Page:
Voted ‘Easiest To Talk To’ in high school, I’ve never had a problem striking up conversation. I love people. And I’ll likely drop most anything to meet up with a friend. I just love being with people and thrive on deep conversation that makes me think, and ask, and learn. I want to start a podcast. And I’m also a psychology professor. Talking is just…what I do.

But my superior communication skills (insert laugh) have also brought deep hurt in my closest relationships. Whether it be lashing out at my children or a cutting comment toward my spouse, my mouth has gotten me into more trouble than I’d like to admit.

Sometimes our best qualities hurt our relationships the most.

However, it took me many years to realize that a fiery hot disagreement wasn’t the only communication that could hurt relationship. Possibly even more damaging are the subtle ways my communication conveys to my people, “I’m not happy with you. You still are disappointing me. I wish you were different. When will you change?”

God knows we women are totally awesome because, well, He made us totally awesome. But our awesomeness can sometimes be so incredibly awesome that instead of drawing people to the Lord, it creates barriers. And instead of showing people his love through us, it pushes our people away from us and from him. And my friends, we do not want that.

So God gave us some instructions so that we can grow and learn. 1 Peter 3:3-4 states, “Your beauty should not come from outward adornment, such as elaborate hairstyles and the wearing of gold jewelry or fine clothes. Rather, it should be that of your inner self, the unfading beauty of a gentle and quiet spirit, which is of great worth in God’s sight.”

God isn’t saying that we can’t enjoy the beauty He’s created in us or that we cannot glorify him in our appearance. But he is reminding us that something is much more important to him.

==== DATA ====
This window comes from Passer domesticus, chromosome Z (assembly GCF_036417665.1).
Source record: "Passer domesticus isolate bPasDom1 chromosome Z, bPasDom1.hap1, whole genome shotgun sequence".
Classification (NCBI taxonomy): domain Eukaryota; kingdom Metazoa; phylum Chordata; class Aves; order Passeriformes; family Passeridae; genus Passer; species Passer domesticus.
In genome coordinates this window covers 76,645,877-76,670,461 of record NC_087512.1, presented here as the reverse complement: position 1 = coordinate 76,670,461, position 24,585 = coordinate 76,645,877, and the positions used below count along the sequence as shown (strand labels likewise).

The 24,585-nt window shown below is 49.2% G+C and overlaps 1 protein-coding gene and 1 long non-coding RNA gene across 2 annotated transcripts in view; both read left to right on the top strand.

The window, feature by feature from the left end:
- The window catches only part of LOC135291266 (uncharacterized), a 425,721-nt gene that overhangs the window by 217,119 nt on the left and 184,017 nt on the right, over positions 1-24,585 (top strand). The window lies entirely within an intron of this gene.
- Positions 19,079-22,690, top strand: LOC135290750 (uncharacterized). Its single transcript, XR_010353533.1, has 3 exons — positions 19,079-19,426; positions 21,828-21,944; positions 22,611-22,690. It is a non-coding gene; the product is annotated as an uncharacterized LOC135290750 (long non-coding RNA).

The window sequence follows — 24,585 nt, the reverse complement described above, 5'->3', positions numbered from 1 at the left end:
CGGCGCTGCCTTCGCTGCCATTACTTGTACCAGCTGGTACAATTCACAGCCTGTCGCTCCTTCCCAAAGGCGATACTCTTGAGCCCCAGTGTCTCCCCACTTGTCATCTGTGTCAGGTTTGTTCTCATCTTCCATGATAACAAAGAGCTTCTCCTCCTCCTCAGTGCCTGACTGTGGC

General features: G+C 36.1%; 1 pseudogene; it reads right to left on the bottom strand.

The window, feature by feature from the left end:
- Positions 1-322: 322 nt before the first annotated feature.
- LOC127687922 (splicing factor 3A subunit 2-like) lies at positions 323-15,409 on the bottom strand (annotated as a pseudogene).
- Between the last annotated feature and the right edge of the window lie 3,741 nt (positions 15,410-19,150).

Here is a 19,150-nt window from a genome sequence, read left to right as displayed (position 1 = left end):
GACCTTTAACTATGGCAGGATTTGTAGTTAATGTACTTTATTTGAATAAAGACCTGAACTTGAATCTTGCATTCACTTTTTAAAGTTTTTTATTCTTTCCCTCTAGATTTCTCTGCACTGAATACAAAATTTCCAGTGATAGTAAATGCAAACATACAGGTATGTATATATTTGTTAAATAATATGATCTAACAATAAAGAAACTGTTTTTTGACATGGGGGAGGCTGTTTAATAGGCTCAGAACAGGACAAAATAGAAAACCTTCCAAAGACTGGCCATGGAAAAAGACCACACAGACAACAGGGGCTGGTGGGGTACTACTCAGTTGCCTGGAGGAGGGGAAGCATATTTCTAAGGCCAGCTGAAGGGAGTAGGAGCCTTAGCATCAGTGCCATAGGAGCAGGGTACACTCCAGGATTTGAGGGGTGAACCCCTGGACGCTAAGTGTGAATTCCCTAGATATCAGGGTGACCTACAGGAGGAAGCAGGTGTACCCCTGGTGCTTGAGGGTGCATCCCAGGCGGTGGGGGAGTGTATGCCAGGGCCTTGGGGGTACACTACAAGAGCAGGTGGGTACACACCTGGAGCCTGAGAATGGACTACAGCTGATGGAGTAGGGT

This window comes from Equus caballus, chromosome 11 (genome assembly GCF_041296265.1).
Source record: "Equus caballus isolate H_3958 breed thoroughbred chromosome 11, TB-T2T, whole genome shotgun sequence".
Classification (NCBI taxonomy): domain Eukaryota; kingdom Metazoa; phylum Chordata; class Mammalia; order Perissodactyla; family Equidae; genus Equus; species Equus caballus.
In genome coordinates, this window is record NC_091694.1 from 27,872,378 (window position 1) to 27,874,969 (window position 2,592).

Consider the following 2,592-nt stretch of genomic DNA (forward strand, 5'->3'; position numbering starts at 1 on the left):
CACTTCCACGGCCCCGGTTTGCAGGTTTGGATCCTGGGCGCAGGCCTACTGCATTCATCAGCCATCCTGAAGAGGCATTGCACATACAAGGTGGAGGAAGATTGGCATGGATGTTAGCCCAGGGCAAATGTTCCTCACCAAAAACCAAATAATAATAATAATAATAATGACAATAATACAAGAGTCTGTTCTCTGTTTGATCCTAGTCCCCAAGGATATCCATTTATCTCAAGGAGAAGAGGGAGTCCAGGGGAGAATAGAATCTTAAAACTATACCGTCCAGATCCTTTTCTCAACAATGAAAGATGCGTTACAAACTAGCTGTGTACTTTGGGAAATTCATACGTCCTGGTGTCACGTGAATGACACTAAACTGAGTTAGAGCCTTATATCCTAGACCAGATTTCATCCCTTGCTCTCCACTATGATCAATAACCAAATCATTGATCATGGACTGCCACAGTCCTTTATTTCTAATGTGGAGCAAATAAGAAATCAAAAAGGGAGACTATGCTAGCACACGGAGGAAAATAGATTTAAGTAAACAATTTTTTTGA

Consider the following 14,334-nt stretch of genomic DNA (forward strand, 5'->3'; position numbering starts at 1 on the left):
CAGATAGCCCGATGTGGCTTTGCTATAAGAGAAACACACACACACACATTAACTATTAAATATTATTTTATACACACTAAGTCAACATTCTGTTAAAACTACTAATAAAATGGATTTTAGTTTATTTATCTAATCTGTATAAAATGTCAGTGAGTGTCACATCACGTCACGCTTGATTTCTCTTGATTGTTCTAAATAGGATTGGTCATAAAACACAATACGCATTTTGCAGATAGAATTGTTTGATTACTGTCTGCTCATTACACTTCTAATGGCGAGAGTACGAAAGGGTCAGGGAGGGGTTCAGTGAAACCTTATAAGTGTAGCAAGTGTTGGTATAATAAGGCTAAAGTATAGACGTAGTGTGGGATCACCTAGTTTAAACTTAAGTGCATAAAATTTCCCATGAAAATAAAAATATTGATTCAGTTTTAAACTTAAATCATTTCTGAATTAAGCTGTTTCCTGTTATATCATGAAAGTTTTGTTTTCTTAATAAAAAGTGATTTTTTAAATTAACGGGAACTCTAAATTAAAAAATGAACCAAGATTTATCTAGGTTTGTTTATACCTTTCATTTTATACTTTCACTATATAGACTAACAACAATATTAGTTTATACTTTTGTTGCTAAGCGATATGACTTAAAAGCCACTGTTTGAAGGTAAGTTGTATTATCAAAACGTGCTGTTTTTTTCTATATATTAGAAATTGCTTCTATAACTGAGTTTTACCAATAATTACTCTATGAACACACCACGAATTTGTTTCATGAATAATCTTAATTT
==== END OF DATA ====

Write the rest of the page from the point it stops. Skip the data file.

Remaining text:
All of my fellow fiery sisters out there understand that this verse is somewhat upsetting. Lord, you sure? What do you mean ‘gentle and quiet?’

The Lord also isn’t telling us that we don’t have a voice, because he actually made us with a beautiful and important one. However, he is telling us to be careful in how we use it. The greek word used in this verse for quiet is hesuchios, meaning tanquility arising from within, causing no disturbance to others. It might be more accurately translated as “peaceable.” He is telling us to not be loud and sharp with our words, our tone, our spirit, or our affection.

Knowing this changes the way I approach relationships. It changes the way I want to speak to my husband and my children. It changes the way I choose to give my husband space to process, without making him feel bad for it. It changes the way I wait patiently for him to make the decision. It means I fight the temptation to point out his mistake and instead choose to encourage him with truth. It challenges me to not step in and fix my children’s problems but open scripture and point them toward finding their own solution. It encourages me that I can still be a leader by stepping back and empowering my people to join me in expanding his kingdom in everyday decisions.

Yes, God gave us a voice. A mind. A personality. But He also gave us instruction on what is beautiful to Him. 1 Peter 3:3-4 states that a gentle and quiet spirit are of great worth to him. That he finds pleasure in those who are not disagreeable, loud, or sharp.

Lord, help us to be the women you created us to be! Help us to approach our relationships with gentle and inviting hearts. Help us to use less words and show more grace. Help us to lead with forgiveness.